FPeople were eagerly waiting for Bob Dylan’s latest album: What message would the Prophet hide in his latest change? But we sensed that it was always the same message, and he speaks it clearly in his new song: “The day that they killed him, someone said to me,, Son / The Age of the Antichrist has only just begun ‘ “(” When they killed him, someone said, ‘Man, the age of the Antichrist is only just beginning’).
The new song is about the murder of John F. Kennedy in Dallas in 1963. It was 50 years ago, Dylan sings in “Murder Most Foul”, which indicates that the recording is a bit older, perhaps an outtake from the failed “Tempest” album from 2012 with the embarrassing ode to another murdered person: John Lennon .
The Beatles play a shady role in the new song: they are supposed to hold hands with America’s youth, prepare them for the age of the Aquarius and the hippies. To the Woodstock Festival, against which Dylan barricaded himself in his house with a rifle, and to Altamont, where Meredith Hunter was stabbed by the Hells’ Angels to the sounds of “Sympathy For The Devil”.
Then the song, which is essentially a meditation on two piano chords, with some bass and drums in between, sinks into a meandering list of song titles and musicians that Dylan may or may not like, quotations from films and references to pop cultural legends.
Baby boomers can spend a long corona evening with a guessing game for two: recognize the allusion! Let’s put it this way: on the other hand, Billy Joel’s “We Didn’t Start the Fire”, another nostalgia exercise disguised as criticism for seventy-year-olds, is relatively easy to go through.
All these names, song, news and film scraps put Dylan in an associative connection with the Dallas murder or with the “soul of JFK”, which, as Dylan says, the nation has been searching in vain for 50 years, which is why she has since “ sinks into slow decay ”.
That was also recently the subject of Stephen King’s perhaps best novel 11/22/63, in which the hero takes a journey through time to prevent the murder of Kennedy – and the subsequent catastrophes – in good time. But when King’s hero – mission accomplished – returns to the present, it is a post-nuclear dystopia.
Long history, goes too far here. But King understood more than Dylan.
Dylan himself was one of Kennedy’s sharpest critics when he was a young protest singer and played in front of radical students. Again and again – in “Subterranean Homesick Blues” or “Let Me Die in My Footsteps” – he denounced the construction of nuclear bunkers, which was inspired by Kennedy. “Masters Of War” and other songs were directed against the massive upgrade program decided by JFK.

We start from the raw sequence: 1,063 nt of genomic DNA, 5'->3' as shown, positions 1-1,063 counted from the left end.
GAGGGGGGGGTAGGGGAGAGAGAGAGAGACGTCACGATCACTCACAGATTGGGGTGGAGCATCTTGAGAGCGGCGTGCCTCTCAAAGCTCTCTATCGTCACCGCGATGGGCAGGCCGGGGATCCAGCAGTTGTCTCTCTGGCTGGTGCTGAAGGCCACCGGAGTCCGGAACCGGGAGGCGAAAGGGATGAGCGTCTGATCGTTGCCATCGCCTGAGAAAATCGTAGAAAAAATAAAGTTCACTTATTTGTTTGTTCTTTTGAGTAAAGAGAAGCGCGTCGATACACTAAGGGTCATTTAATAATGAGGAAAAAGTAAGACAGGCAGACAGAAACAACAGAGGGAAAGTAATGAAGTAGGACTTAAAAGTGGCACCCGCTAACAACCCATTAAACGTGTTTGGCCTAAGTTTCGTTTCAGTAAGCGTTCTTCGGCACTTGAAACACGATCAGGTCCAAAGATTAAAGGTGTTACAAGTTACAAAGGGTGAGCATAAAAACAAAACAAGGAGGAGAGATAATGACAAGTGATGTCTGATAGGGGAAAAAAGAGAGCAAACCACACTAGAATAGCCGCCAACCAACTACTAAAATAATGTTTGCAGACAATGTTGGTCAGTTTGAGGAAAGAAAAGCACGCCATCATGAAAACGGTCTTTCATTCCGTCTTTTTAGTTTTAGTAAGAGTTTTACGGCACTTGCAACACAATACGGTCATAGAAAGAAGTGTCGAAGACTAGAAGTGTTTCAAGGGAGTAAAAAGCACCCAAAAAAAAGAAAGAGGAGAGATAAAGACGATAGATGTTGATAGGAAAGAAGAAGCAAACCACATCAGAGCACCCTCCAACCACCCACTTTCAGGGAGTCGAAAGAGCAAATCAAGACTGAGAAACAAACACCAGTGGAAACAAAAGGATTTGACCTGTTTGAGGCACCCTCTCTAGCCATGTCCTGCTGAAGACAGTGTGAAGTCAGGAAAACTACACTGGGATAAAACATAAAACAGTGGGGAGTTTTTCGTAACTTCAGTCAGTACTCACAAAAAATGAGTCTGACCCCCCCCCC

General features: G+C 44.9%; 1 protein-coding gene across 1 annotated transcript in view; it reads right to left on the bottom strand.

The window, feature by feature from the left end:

If he was inclined to self-criticism, he might wonder why a leftist who had fled to the Soviet Union sympathized with Fidel Castro, had unsuccessfully attempted to assassinate a racist general, and – if he hadn’t been totally unmusical – probably favored early Bob Dylan would have, which is why Lee Harvey Oswald of all people assassinated JFK.
But like the entire American left that forgot its hatred of Kennedy in an act of collective repression on the evening of November 22, 1963 and made him a martyr of a right-wing conspiracy overnight, Dylan, 57 years old and unfortunately not a bit wise, speaks of it “Sacrifice Lamb” Kennedy, for whom “they” blew out the brain – and the nation’s soul.
“They” are a dark conspiratorial group, which he does not name, but in which we can presume the evil business people linked to the mafia, whom Oliver Stone names in his perfidious film “JFK” as the mastermind behind the attack. In “Tempest”, Dylan had already shown on the demise of the “Titanic” that he did not want to distinguish between film and reality.
Oh, oh. There was a time when a Dylan song could help solve a murder, name a culprit – such as in “The Lonesome Death Of Hattie Carol” – or – think of the mighty “Hurricane” – allow an innocent to freedom help.
Now it murmurs and meanders weakly, and even if the usual suspects cheer over a “song to the soul of America”, so it remains: Not always an old work is venerable.
Recently Phil Ochs, who was once considered a rival of Dylan, brought up his old song “Love Me, I’m A Liberal” and released it with current lyrics. It’s not about the Antichrist, but about worse things: the Wischi-Waschi left-wing liberals, “Ten degrees to the left of the center in general, ten degrees to the right of the center when it comes to your own interests”. If nostalgic, please do so.